The reman. alternator does not come with the rubber seal on the back. I would ABSOLUTELY recommend changing that to a new one before refitting (dealer item). I compared the old seal and the new one and the old one had stretched a bit and I did not trust it. I think it was $27. While at the dealer, I would pick up a couple of the little black alligator clips that hold the fan shroud to the radiator. I broke one of the 3, so pick up at least one if not 2 for $1.75 each.

Other than that, get a big tray from Autozone to catch your (very expensive) coolant, and a nice sized funnel. I had to buy another gallon of coolant to make up for some that was lost on the ground and by bleeding the system, but it was *only* $21 at the BMW dealer compared to $41 at my local RR dealer.

Besides that, read and follow the instructions in the RAVE CAREFULLY. The steps for the alternator are 14 easy steps. The steps that have to come before you can get to those 14 steps are the real work. Basically you remove the coolant from the block and the radiator (make sure it's not hot and that you remove the coolant cap), remove the top radiator hoses, remove fan and cowel, remove the belt and tensioner and THEN you are ready to start on the alternator.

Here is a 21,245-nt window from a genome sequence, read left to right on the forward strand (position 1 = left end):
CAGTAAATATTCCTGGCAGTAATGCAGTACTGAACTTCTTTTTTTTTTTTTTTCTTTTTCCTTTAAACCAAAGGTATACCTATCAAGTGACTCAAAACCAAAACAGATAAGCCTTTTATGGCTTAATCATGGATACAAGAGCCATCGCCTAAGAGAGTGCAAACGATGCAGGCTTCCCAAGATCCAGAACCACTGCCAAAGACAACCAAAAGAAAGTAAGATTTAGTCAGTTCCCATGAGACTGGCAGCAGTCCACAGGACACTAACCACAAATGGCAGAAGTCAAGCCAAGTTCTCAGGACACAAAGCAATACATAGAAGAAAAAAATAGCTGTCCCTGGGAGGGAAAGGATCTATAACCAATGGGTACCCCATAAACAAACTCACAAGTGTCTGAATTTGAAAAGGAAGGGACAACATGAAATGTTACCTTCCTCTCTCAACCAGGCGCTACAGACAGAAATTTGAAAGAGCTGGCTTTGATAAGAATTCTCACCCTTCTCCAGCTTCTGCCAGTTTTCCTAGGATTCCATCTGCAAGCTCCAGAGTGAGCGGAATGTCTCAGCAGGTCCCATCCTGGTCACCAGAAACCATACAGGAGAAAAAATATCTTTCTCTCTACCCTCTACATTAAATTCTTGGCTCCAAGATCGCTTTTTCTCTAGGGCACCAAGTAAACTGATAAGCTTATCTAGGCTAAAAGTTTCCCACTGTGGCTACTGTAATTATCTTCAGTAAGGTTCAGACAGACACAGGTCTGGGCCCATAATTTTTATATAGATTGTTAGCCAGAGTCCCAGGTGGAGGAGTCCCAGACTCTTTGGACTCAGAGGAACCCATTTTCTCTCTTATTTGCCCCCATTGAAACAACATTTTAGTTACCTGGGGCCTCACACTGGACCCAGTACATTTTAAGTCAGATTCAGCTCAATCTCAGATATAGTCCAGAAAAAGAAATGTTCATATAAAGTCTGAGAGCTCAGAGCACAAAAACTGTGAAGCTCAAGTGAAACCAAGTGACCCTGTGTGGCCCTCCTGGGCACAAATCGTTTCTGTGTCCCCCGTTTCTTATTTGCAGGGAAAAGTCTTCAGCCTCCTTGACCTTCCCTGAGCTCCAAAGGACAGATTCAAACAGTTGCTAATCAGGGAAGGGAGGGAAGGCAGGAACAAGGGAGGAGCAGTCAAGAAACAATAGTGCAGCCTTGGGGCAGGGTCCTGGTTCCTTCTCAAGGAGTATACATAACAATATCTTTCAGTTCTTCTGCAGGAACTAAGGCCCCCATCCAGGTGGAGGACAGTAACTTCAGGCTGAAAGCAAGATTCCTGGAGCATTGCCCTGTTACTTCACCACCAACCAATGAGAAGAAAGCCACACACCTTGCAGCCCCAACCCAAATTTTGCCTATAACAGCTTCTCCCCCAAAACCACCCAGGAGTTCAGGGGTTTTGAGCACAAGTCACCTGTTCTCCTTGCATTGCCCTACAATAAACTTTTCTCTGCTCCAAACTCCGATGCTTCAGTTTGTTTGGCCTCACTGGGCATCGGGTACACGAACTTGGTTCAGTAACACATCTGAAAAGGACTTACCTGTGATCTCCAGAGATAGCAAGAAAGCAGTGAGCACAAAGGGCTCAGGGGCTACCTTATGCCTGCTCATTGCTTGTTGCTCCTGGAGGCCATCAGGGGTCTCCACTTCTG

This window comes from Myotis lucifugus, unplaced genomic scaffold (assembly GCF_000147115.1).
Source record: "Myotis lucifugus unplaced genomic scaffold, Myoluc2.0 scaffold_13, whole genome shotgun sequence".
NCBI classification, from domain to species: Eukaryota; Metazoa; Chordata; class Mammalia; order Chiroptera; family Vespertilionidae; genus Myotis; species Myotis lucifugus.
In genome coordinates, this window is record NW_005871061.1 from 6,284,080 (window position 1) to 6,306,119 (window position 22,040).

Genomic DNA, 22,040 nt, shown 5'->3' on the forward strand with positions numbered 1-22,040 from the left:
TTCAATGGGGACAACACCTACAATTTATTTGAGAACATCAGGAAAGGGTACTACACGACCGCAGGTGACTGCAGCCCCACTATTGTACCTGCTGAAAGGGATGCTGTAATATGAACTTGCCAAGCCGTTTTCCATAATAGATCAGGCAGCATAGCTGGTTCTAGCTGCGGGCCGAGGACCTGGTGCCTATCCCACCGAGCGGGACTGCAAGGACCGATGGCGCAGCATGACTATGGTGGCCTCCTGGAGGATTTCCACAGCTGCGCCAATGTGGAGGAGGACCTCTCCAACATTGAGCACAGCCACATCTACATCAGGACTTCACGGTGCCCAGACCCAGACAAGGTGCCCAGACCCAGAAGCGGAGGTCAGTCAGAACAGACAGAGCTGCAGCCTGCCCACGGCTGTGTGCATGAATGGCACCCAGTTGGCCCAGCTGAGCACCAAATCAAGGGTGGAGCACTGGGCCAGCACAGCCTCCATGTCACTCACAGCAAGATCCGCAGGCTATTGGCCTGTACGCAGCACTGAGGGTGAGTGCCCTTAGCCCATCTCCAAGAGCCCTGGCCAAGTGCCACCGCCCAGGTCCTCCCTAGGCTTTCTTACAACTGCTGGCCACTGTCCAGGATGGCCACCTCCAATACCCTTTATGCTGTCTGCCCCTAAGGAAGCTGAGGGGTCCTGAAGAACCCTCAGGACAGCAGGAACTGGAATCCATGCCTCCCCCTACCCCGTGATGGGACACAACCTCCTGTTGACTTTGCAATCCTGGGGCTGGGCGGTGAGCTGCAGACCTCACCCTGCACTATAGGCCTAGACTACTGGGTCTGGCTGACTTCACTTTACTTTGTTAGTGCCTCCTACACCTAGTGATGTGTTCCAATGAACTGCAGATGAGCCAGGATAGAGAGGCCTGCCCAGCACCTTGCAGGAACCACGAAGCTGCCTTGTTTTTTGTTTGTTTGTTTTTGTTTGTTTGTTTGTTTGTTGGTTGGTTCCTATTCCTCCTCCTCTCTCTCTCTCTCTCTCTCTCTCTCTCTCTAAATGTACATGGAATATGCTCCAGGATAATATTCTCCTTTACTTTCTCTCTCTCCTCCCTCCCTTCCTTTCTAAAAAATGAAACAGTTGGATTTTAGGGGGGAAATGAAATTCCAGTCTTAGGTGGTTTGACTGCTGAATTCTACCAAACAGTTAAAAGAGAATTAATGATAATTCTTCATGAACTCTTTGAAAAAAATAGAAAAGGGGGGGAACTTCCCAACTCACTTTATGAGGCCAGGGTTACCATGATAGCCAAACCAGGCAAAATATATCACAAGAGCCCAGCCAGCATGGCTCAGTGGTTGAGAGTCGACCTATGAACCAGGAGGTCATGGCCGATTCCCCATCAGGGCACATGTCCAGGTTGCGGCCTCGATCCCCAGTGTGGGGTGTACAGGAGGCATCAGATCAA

Usually you find extra stuff that can be eliminated using the RAVE manuals. I did NOT find anything that could be changed to make the process easier or provide a shortcut. You are not gonna get the alternator out from the bottom or without removing the fan, I assure you. Just take your time, do all the steps, and do it right.

Disclaimer - this is how I did it. It is intended to help you, but not a guarantee of how yours may or may not compare. I am not a mechanic, so take my tips and instructions as those of a novice. If you have anything to add, I am sure any additional advice would be appreciated for those attempting this down the line.

Here are the pages from the RAVE Manual:








 

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Has anyone tried removing only the 4 bolts connecting the fan to the coupling instead of removing the big 32mm bolt?